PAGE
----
Visiting Angels, Knoxville Blog

3 Important Things to Know About Anxiety and Depression

May is National Mental Health Awareness Month; it’s our an annual opportunity to learn more and to build comfort and fluency discussing our mental health. So far, 2020 has been a particularly challenging year when it comes to our mental health. Managing the stress of the COVID-19 outbreak isn’t easy. If you’ve experienced increased feelings of fear, sadness, isolation and worry, you’re not alone. The Mayo Clinic reports: “Many people may have mental health concerns, such as symptoms of anxiety and depression during this time.”

Woman with senior motherThere was a time when mental health was considered a private matter, an internal struggle that was best left to each person to grapple with alone. We’ve moved on from that thinking, because we recognize that mental health is just like our physical health. We have to take care of our mental health by monitoring it, treating it and exercising good self-care to maintain it.

This is why it’s important to recognize our feelings and increase our understanding about our mental health. Anxiety and depression are common mental health issues; consider these basic facts about each.

Depression is an Illness

People commonly use the word “depressed” to mean “very sad.” But depression is actually an illness that goes beyond feeling sad. The National Institute on Aging (NIA) explains: “When you have depression, you have trouble with daily life for weeks at a time. . . Depression is a real illness. It is not a sign of a person’s weakness or a character flaw. You can’t “snap out of” clinical depression. Most people who experience depression need treatment to get better.” Symptoms of depression may include feelings of guilt or hopelessness, suicidal thoughts or irritability, among others.

The NIA points out that depression is not a regular part of getting older. When difficult things happen to seniors, like losing a loved one or having to live in isolation because of COVID-19, those individuals may feel sad. They work through those feelings, though, and emotionally rebound. The NIA explains: “After a period of adjustment, many older adults can regain their emotional balance, but others do not and may develop depression.”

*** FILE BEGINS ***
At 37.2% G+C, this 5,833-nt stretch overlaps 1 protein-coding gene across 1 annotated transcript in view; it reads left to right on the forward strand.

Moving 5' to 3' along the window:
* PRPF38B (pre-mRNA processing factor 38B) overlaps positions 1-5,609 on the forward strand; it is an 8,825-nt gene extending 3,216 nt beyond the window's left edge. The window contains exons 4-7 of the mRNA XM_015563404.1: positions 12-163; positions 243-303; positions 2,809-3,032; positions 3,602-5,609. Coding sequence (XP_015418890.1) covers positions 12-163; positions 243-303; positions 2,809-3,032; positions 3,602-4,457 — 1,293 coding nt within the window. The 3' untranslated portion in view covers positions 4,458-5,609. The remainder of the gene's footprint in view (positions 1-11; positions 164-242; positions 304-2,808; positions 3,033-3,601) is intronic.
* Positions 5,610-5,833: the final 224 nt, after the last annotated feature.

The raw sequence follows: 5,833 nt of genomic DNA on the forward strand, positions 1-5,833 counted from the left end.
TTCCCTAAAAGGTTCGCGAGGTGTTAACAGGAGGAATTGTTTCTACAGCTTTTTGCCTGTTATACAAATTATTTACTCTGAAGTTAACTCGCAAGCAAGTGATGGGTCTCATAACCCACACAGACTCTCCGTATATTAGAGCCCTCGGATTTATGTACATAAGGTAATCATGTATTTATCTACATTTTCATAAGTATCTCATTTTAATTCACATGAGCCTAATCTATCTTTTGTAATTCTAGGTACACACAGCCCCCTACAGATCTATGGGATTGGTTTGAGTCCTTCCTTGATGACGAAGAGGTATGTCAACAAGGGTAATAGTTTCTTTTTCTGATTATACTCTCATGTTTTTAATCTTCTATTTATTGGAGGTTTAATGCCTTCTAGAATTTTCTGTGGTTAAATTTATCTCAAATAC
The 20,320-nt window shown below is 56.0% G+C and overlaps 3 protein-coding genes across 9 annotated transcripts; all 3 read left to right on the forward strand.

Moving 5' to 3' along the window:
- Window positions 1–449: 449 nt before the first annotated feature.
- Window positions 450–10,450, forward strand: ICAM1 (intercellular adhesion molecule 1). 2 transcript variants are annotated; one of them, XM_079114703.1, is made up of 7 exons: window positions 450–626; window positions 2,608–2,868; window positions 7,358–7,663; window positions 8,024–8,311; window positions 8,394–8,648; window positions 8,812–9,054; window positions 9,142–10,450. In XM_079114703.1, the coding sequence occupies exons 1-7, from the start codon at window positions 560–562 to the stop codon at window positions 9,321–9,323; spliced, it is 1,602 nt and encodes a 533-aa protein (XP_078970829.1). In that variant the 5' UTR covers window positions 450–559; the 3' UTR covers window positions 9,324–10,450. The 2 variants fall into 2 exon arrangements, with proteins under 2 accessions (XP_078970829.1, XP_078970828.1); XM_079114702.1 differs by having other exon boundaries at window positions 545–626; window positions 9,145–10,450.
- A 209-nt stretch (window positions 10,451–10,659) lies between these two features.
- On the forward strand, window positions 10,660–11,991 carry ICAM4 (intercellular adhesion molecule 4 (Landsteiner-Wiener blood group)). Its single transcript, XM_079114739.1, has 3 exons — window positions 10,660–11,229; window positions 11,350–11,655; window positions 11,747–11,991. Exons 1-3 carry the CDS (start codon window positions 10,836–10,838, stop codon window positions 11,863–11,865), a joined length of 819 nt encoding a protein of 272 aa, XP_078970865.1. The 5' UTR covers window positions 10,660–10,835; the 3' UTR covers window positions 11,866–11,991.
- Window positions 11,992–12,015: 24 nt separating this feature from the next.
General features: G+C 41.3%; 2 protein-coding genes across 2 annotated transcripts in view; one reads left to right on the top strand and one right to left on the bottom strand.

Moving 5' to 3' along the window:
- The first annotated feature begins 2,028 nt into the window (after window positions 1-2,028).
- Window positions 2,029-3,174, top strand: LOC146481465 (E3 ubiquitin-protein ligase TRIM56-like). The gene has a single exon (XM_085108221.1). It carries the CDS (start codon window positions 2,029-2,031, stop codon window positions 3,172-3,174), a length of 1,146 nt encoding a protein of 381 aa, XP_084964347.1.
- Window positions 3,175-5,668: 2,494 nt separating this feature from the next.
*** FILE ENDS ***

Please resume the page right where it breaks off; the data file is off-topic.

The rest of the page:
According to the Anxiety and Depression Association of America (ADAA), seniors who are managing multiple ailments or illnesses are at a higher risk for depression. If you’re experiencing symptoms of depression, consult your doctor. Depression is painful, but it’s also treatable.

Anxiety is More Common Than You Might Expect

“Anxiety disorders are the most common mental health conditions in adults in the United States” explains the ADAA. More than 40 million people struggle with anxiety every year. Anxiety causes sufferers to experience a searing sense of worry. “[I]t is typically a mental health condition that causes the sufferer to worry more about everyday things than they should.”

Living with such a chronic and elevated sense of worry can make sufferers experience physical symptoms like chest pain, sweating, shortness of breath and loss of concentration and appetite, among others.

Like depression, anxiety is a treatable illness.

Help is Available

Having deep, unrelenting feelings of sadness or worry that seem hard to find the cause of and difficult to control can be indicators of issues that are beyond the regular emotional landscape. A key point to remember: don’t feel embarrassed or afraid to talk to your doctors about such issues or others related to your mental health.

Once seniors who are struggling with anxiety or depression talk with their doctors, they will likely put those patients on a treatment plan that may include medication. The plan may also include talking with a counselor or a therapist to explore emotional issues related to the pain. During the COVID-19 outbreak, many mental health professionals are meeting with patients through telehealth, so patients don’t have to endanger their health by leaving their homes.

Doctors may also recommend lifestyle changes and a good self-care regiment. This may include dietary changes and regular exercises. These lifestyle changes stand to invite calm and to help usher in good sleep habits, which help when one is struggling with anxiety or depression.

While it may seem overwhelming to incorporate a new dietary plan, your Visiting Angels Caregiver can help you with the shopping and cooking that such a lifestyle change invites.

Focus on your mental health and wellness this May; it a great opportunity to get healthy, inside and out.

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